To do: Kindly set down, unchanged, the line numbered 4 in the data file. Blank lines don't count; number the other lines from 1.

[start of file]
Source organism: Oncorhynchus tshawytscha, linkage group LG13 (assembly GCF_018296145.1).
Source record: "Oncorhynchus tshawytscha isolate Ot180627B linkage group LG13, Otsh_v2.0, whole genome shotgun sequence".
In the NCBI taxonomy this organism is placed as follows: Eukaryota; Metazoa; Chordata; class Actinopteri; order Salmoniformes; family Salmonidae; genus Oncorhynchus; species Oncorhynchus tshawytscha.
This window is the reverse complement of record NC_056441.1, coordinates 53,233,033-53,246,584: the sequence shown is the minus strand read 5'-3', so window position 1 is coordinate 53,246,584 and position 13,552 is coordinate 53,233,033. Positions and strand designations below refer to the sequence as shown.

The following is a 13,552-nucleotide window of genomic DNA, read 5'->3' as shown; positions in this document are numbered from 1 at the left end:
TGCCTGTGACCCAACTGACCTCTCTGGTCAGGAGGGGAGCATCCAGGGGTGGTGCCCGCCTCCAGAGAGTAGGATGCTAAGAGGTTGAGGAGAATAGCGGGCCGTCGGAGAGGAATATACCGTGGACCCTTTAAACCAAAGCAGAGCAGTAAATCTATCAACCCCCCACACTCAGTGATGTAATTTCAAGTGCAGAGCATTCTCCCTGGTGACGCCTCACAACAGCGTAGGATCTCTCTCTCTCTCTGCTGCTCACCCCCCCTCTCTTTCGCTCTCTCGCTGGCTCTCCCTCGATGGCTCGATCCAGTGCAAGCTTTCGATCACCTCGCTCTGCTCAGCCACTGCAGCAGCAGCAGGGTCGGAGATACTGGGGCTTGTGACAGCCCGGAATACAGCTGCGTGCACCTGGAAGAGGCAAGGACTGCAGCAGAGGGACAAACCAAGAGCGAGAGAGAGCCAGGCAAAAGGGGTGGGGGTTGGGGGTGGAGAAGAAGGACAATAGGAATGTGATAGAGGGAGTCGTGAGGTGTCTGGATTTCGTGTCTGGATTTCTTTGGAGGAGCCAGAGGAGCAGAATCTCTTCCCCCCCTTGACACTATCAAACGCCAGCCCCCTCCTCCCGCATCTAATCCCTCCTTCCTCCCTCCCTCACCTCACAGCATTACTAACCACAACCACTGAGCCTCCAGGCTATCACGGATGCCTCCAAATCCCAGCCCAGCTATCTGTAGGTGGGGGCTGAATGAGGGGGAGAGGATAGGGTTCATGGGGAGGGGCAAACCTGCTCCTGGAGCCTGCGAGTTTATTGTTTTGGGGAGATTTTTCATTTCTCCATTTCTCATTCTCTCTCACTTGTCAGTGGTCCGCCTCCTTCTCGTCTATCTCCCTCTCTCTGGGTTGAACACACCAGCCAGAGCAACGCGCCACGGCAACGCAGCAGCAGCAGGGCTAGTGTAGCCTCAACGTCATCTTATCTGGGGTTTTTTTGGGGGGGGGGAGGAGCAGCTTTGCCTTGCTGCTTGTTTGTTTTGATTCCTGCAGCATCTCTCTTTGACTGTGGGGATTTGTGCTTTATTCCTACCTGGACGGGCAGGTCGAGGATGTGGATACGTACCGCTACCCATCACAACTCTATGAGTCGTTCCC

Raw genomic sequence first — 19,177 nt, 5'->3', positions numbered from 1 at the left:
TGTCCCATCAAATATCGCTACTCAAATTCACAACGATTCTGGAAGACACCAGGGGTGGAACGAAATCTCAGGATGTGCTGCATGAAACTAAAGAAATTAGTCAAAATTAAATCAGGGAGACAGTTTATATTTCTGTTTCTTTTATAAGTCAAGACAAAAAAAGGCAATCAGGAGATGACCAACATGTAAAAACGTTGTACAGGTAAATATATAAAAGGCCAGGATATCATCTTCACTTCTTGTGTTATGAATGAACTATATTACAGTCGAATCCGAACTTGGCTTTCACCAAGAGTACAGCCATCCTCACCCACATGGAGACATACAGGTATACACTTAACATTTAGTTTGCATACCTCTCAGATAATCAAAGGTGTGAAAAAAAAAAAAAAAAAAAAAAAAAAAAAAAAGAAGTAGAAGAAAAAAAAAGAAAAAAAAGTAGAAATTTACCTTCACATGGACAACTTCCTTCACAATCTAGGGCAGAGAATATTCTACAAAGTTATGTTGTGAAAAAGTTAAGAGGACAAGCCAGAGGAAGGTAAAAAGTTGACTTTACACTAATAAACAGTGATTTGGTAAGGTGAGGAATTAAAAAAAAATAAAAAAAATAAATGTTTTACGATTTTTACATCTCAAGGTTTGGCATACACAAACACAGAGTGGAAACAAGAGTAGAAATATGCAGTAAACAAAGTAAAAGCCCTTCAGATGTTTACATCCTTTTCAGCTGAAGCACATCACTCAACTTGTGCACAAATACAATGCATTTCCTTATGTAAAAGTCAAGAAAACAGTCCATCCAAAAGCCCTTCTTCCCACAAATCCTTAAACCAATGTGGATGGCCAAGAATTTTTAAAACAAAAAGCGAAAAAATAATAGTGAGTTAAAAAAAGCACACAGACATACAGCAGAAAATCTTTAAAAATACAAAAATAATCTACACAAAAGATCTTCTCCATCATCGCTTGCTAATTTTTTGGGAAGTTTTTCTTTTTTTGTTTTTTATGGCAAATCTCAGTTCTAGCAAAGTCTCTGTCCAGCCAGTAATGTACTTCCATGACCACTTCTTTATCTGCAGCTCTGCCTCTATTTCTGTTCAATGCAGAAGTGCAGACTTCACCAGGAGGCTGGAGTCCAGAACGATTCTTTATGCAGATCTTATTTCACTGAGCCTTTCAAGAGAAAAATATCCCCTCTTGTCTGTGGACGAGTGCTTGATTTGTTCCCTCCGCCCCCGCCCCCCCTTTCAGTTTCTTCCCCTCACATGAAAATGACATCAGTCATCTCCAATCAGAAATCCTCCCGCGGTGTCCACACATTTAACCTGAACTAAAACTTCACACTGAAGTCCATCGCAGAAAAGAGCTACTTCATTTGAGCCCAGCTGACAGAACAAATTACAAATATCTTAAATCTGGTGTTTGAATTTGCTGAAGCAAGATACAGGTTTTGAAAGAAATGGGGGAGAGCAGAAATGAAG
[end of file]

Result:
This window is the reverse complement of record NC_056441.1, coordinates 53,233,033-53,246,584: the sequence shown is the minus strand read 5'-3', so window position 1 is coordinate 53,246,584 and position 13,552 is coordinate 53,233,033. Positions and strand designations below refer to the sequence as shown.